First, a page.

Fleet Street Klezmer Band makes CD release a family affair

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(Left to right) Victoria Kostenko, Cecilia Rinn, Shlomo Kostenko, Za'Nyah Zi and Brianna Lad perform as part of Fleet Street Klezmer Band's CD release at the Congregation Ahavath Beth Israel synagogue. - BEN SCHULTZ
  • Ben Schultz
  • (Left to right) Victoria Kostenko, Cecilia Rinn, Shlomo Kostenko, Za'Nyah Zi and Brianna Lad perform as part of Fleet Street Klezmer Band's CD release at the Congregation Ahavath Beth Israel synagogue.

For most of Fleet Street Klezmer Band’s Thursday, Aug. 8 show at the Congregation Ahavath Beth Israel synagogue, the band’s leader sat off to the side of the stage.

Rashe Kostenko--Shlomo and Victoria Kostenko's oldest child--thinks she’s the leader, anyway.

“She’s 10, but she’s already 14,” said Victoria Kostenko, rolling her eyes.

Rashe was far from the only child in the crowd. An audience composed mainly of parents and children cheered, whistled and clapped to the beat as Fleet Street Klezmer Band celebrated the release of its debut album, Vodka and Pickles.

The fervent reception reflected the strong support that the local band has received from its fanbase in recent months. In May, Fleet Street Klezmer Band launched a Kickstarter campaign to raise funds for printing CDs. On May 29—22 days into the campaign’s 27-day funding period—the group announced on Facebook that it had already reached its $1,300 goal.


This night’s performance was worthy of such support. The set began with “Hongu and Freylekhs,” a traditional klezmer song which Shlomo Kostenko said he first heard on the 1996 compilation Klezmer Music: A Marriage of Heaven and Earth (the song also appears on Vodka and Pickles). This was fitting: Kostenko credits the tune with igniting his love for klezmer music--a free-wheeling melange of folk music styles performed in, and drawn from, Jewish communities in the United States, Europe and Central Asia.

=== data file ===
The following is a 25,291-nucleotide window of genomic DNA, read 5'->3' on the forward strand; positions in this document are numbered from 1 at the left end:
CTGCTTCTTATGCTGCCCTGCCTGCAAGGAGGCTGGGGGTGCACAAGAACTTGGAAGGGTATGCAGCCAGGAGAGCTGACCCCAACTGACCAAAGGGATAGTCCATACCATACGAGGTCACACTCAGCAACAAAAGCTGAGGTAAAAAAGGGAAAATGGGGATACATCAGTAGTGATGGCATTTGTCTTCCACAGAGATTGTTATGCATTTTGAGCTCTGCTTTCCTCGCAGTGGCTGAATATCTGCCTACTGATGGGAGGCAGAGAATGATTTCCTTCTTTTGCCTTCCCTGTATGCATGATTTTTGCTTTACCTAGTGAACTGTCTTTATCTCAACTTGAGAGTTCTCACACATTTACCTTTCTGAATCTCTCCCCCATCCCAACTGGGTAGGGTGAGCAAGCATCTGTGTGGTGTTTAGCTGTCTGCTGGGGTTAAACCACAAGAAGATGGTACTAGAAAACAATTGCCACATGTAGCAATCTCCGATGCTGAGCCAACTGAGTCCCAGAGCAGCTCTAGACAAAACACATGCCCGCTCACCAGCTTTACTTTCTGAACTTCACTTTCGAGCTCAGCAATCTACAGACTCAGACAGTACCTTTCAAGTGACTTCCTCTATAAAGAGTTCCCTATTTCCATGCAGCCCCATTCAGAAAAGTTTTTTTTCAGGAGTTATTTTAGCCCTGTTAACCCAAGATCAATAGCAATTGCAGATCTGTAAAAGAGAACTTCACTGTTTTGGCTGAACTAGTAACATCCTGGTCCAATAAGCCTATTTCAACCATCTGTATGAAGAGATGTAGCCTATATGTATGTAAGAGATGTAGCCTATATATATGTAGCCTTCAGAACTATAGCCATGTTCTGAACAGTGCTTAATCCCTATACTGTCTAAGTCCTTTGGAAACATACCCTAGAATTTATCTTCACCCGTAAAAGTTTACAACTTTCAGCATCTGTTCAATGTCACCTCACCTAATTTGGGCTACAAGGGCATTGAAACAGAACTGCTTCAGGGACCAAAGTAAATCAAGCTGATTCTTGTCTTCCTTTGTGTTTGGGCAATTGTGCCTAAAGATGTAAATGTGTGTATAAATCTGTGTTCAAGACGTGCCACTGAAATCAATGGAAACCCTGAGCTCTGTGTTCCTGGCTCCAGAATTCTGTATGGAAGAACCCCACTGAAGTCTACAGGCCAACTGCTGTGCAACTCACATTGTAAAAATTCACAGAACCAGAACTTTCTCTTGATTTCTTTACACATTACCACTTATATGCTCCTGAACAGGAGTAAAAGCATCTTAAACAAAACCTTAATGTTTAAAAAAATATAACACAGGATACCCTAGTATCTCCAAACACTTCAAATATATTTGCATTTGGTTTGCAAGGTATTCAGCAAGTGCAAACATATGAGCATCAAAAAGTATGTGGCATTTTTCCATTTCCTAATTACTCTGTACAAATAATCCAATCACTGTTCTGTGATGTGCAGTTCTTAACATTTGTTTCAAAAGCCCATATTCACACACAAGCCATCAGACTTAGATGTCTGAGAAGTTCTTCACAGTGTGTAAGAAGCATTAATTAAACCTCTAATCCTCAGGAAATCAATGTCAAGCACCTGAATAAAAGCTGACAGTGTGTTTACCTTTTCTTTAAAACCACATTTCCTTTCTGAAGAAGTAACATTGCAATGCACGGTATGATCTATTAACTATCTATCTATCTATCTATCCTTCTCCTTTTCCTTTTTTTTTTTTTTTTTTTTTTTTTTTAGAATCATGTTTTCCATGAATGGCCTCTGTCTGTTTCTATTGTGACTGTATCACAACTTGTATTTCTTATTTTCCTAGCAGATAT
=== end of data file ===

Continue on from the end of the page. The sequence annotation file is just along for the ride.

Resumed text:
“Hongu” and the set’s other songs were all well-served by Shlomo Kostenko’s sonorous baritone, the soothing accordion of Matthew Vorhies and Victoria Kostenko’s swooping, weeping violin.

Local group Hillfolk Noir opened for FSKB; and, while bassist Mike Waite didn’t play this gig, the nimble country-blues guitar, sprightly washboard playing and the spooky musical saw work of Travis and Allison Ward managed just fine on their own.

The concert also featured skillful solo and group performances by Starbelly Dancers, a local belly dance ensemble led by Cecilia Rinn. Rinn—who also runs Starbelly SEEDs, an after-school program that offers lessons in dance and self-sufficiency to teenage girls—performed during Fleet Street Klezmer Band’s set, along with local belly dancer Za’Nyah Zi.

Fleet Street’s set featured some impromptu dancing as well. Rashe Kostenko twirled around during a few songs, employing a pink parasol and a light blue shawl. Brianna Lad, the 6-year-old cousin of Matthew Vorhies’ wife, Charlotte, mimicked Rinn and Zi’s graceful moves, much to the delight of the crowd.

“I think someone just stole the show,” said Shlomo Kostenko.

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